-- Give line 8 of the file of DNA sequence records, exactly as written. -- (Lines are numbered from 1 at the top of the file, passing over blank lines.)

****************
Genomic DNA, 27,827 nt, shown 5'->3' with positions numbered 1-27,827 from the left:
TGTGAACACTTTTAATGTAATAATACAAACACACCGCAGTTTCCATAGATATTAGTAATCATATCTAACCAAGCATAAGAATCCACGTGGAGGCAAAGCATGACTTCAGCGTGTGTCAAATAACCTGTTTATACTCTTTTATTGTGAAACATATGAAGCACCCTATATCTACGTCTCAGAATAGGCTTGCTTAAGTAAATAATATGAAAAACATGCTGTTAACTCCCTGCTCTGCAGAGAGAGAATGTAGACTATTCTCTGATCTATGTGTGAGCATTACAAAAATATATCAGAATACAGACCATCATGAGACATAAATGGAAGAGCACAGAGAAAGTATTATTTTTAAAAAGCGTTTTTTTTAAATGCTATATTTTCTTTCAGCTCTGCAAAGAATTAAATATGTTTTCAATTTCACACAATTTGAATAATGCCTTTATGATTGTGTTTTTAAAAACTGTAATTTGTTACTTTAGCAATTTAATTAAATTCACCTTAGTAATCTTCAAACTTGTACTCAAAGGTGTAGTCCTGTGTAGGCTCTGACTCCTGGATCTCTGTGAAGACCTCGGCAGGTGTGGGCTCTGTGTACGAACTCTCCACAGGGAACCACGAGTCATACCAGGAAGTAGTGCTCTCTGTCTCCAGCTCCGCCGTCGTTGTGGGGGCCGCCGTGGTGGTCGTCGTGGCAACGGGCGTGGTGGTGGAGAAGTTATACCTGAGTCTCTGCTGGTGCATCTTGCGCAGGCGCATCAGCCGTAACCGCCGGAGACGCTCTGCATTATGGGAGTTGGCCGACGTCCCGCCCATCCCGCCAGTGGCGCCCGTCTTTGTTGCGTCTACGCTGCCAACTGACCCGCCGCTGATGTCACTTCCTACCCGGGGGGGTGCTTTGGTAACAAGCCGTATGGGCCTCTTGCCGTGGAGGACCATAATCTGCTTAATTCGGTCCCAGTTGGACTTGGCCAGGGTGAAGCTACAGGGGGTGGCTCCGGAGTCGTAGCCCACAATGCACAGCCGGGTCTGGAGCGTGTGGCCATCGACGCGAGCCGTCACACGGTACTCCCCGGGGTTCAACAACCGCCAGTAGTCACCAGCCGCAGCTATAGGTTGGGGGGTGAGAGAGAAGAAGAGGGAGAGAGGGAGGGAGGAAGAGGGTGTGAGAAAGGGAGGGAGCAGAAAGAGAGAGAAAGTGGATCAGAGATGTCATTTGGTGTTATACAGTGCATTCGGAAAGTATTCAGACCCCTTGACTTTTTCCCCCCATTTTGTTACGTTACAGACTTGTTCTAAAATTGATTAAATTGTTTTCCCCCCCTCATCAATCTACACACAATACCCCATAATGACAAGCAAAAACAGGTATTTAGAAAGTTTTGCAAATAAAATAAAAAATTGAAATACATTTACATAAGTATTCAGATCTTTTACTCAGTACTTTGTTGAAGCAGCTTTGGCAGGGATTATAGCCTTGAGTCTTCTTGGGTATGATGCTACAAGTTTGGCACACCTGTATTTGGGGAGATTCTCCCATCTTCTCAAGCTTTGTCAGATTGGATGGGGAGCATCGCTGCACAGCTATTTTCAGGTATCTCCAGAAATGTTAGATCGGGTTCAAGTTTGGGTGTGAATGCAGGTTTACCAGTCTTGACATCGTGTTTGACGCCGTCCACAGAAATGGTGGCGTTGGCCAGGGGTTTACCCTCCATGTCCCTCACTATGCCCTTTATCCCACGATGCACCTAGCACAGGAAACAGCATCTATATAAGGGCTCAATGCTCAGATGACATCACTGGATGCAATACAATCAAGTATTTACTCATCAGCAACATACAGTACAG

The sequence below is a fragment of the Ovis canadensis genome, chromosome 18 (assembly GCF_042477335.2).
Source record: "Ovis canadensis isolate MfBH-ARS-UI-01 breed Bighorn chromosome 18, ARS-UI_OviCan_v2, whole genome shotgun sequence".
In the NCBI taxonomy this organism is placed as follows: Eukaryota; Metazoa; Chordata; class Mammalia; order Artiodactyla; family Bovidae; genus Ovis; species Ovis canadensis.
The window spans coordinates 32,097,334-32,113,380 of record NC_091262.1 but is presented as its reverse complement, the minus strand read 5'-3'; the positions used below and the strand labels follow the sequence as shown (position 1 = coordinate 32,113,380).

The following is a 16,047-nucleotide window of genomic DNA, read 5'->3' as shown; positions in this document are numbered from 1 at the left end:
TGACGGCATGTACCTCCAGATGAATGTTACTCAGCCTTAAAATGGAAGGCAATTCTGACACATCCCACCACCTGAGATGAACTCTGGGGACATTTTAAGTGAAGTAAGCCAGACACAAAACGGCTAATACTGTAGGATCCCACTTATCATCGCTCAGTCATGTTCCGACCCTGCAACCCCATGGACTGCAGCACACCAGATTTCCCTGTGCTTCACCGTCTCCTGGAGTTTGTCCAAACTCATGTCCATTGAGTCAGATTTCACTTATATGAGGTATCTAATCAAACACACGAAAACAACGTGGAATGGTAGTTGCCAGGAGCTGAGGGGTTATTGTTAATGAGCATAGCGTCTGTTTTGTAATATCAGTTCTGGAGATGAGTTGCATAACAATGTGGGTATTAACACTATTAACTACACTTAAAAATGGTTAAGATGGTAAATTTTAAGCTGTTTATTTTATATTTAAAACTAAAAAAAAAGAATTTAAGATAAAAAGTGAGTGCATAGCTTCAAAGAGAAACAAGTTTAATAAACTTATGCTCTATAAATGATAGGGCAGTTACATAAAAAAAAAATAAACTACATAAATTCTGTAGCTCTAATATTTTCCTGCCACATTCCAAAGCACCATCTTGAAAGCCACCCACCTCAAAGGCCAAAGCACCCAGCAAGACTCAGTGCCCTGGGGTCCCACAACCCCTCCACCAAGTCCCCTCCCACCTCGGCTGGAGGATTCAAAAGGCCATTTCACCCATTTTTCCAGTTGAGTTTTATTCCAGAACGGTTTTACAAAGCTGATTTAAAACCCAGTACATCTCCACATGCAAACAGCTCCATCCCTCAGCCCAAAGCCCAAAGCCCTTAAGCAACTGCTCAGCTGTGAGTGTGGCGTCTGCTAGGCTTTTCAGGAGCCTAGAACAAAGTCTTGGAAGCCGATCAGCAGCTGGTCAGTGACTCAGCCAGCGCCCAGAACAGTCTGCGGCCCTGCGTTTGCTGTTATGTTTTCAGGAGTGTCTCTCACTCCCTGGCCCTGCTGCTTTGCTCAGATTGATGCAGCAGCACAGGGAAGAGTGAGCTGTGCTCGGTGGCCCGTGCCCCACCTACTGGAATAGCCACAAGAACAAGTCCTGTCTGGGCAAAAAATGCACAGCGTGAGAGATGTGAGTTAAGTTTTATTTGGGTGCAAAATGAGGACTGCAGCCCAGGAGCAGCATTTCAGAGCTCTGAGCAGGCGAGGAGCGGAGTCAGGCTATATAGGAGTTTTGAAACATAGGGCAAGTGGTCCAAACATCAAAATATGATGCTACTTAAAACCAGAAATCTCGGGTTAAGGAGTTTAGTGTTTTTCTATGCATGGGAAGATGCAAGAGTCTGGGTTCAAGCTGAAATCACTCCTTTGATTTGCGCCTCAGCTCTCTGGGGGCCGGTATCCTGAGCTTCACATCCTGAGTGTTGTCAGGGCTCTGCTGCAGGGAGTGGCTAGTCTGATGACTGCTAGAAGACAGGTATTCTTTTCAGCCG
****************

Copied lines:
TGACGGCATGTACCTCCAGATGAATGTTACTCAGCCTTAAAATGGAAGGCAATTCTGACACATCCCACCACCTGAGATGAACTCTGGGGACATTTTAAGTGAAGTAAGCCAGACACAAAACGGCTAATACTGTAGGATCCCACTTATCATCGCTCAGTCATGTTCCGACCCTGCAACCCCATGGACTGCAGCACACCAGATTTCCCTGTGCTTCACCGTCTCCTGGAGTTTGTCCAAACTCATGTCCATTGAGTCAGATTTCACTTATATGAGGTATCTAATCAAACACACGAAAACAACGTGGAATGGTAGTTGCCAGGAGCTGAGGGGTTATTGTTAATGAGCATAGCGTCTGTTTTGTAATATCAGTTCTGGAGATGAGTTGCATAACAATGTGGGTATTAACACTATTAACTACACTTAAAAATGGTTAAGATGGTAAATTTTAAGCTGTTTATTTTATATTTAAAACTAAAAAAAAAGAATTTAAGATAAAAAGTGAGTGCATAGCTTCAAAGAGAAACAAGTTTAATAAACTTATGCTCTATAAATGATAGGGCAGTTACATAAAAAAAAAATAAACTACATAAATTCTGTAGCTCTAATATTTTCCTGCCACATTCCAAAGCACCATCTTGAAAGCCACCCACCTCAAAGGCCAAAGCACCCAGCAAGACTCAGTGCCCTGGGGTCCCACAACCCCTCCACCAAGTCCCCTCCCACCTCGGCTGGAGGATTCAAAAGGCCATTTCACCCATTTTTCCAGTTGAGTTTTATTCCAGAACGGTTTTACAAAGCTGATTTAAAACCCAGTACATCTCCACATGCAAACAGCTCCATCCCTCAGCCCAAAGCCCAAAGCCCTTAAGCAACTGCTCAGCTGTGAGTGTGGCGTCTGCTAGGCTTTTCAGGAGCCTAGAACAAAGTCTTGGAAGCCGATCAGCAGCTGGTCAGTGACTCAGCCAGCGCCCAGAACAGTCTGCGGCCCTGCGTTTGCTGTTATGTTTTCAGGAGTGTCTCTCACTCCCTGGCCCTGCTGCTTTGCTCAGATTGATGCAGCAGCACAGGGAAGAGTGAGCTGTGCTCGGTGGCCCGTGCCCCACCTACTGGAATAGCCACAAGAACAAGTCCTGTCTGGGCAAAAAATGCACAGCGTGAGAGATGTGAGTTAAGTTTTATTTGGGTGCAAAATGAGGACTGCAGCCCAGGAGCAGCATTTCAGAGCTCTGAGCAGGCGAGGAGCGGAGTCAGGCTATATAGGAGTTTTGAAACATAGGGCAAGTGGTCCAAACATCAAAATATGATGCTACTTAAAACCAGAAATCTCGGGTTAAGGAGTTTAGTGTTTTTCTATGCATGGGAAGATGCAAGAGTCTGGGTTCAAGCTGAAATCACTCCTTTGATTTGCGCCTCAGCTCTCTGGGGGCCGGTATCCTGAGCTTCACATCCTGAGTGTTGTCAGGGCTCTGCTGCAGGGAGTGGCTAGTCTGATGACTGCTAGAAGACAGGTATTCTTTTCAGCCG